Sounding familiar?

7 comments:

Anonymous said...

My next job is to re-read this masterpiece. Hard to choose a favorite scene, between jerusalem and the Variety Theatre. Hope some of your readers are inspired to do same.

OldVet said...

I found Behemoth, am still looking for Koroviev, will send evidence shortly.

MTC said...

cassandra -

Off topic, but I believe you have a right to feel some pleasure at a list posted over at Bradford DeLong's blog:

http://delong.typepad.com/sdj/2008/01/more-things-to.html

Congratulations!

"Cassandra" said...

Thanks MTC....

Prof DeLong was the hook that initially piqued my interest in reading & exchanging ideas on-line. And his source, Steve Randy Waldman (Interfluidity Blog)is a fine thinker and adept writer too.

kristiina said...

There's a tv series made about the book by Vladimir Bortko that's surprisingly good.

One of the reasons the book has not lost any of its appeal is the character of Woland. He is a devil of the Faustian lineage. In this Goethe's play Mefistofeles introduces himself to Faust as "Part of that Power which would The Evil ever do, and ever does the Good." This strange version of evil challenges pretty much all of christianity and also presents the evaryday drama of human life in a totally different light. The fight of good versus evil is good education for teenagers, but grown-ups should know better. There's a message in that book that still has not reached wider consciousness. Jung (another fan of Goethe's Faust) pointed out the issue: what is evil and how can we cope with it? Seems humanity has made no progress on this question after Bulgakov. So, this book, as is Goethe's Faust, is as timely as ever. Thank you for reminding!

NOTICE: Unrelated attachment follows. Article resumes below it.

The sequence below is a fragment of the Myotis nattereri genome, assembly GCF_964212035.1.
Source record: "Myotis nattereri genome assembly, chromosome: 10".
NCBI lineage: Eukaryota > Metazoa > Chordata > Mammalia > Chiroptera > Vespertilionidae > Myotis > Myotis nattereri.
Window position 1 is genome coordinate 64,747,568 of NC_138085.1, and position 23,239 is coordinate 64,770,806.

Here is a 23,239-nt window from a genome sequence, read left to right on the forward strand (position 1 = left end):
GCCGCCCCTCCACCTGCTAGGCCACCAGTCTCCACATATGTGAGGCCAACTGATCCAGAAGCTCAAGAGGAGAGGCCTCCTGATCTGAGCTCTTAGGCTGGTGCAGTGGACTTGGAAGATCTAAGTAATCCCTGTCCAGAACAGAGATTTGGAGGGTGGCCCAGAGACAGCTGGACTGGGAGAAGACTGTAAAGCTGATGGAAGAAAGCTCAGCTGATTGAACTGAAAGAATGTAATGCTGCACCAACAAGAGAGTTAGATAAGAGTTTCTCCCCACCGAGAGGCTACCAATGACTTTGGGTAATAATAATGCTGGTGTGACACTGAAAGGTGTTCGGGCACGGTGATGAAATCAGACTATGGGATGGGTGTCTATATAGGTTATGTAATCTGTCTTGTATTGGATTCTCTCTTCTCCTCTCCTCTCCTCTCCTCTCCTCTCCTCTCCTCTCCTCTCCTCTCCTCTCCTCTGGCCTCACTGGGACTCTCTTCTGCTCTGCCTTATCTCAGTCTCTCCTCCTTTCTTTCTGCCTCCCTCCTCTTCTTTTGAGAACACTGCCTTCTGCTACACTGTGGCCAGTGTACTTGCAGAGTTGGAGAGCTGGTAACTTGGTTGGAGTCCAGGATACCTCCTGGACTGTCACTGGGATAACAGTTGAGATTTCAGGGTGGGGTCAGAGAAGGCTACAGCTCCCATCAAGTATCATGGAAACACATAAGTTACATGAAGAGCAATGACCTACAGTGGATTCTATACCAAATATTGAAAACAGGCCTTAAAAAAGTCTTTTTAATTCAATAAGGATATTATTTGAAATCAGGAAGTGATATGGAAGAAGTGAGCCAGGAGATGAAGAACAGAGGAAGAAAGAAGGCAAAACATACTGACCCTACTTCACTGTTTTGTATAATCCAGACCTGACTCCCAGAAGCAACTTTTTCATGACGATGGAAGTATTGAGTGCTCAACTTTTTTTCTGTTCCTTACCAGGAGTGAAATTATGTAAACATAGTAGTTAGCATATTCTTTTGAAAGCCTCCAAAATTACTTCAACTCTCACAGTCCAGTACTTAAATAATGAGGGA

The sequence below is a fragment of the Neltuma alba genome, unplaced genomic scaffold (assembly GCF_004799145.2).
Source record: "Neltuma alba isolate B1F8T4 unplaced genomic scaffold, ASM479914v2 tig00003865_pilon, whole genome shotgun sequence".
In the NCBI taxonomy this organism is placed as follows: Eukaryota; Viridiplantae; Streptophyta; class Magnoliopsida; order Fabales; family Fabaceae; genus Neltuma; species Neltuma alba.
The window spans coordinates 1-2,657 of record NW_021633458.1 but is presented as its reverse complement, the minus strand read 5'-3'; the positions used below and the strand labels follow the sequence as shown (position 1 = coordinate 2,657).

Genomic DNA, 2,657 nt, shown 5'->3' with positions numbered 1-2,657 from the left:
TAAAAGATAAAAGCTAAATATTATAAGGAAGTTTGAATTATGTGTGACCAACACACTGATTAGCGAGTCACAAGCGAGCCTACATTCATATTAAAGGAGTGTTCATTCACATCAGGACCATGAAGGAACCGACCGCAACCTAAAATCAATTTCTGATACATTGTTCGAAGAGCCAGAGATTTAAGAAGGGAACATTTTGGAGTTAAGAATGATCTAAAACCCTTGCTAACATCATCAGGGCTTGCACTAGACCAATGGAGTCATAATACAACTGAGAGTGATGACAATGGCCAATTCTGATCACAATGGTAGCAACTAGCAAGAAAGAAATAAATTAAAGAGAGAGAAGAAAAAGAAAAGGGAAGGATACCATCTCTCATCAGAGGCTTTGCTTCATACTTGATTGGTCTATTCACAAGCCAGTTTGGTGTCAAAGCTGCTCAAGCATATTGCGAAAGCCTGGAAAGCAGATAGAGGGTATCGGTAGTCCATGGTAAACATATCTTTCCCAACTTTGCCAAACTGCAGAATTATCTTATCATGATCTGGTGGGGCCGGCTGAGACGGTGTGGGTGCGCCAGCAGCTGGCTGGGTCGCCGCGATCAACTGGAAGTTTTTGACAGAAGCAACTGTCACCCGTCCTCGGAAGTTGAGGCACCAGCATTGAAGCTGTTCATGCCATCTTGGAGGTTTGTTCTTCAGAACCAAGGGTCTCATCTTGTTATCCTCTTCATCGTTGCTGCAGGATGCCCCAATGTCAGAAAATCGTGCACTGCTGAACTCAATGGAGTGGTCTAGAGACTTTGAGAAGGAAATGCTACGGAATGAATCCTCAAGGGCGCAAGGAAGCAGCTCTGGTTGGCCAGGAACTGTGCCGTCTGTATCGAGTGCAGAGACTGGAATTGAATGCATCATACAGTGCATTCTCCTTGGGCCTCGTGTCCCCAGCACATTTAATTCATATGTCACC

"Cassandra" said...

Kristiina - Thank YOU for your thoughts, and introducing me to Bortko's work. I watched a couple of clips on youtube (from Heart of A Dog"), and would be keen to see his 1990 film on Afghanistan, for art and the essentially untold perspective - especially timely given the recent release of "Charlie Wilson's War" (fascinating read if only for an insight into the morass that passes for Policy creation).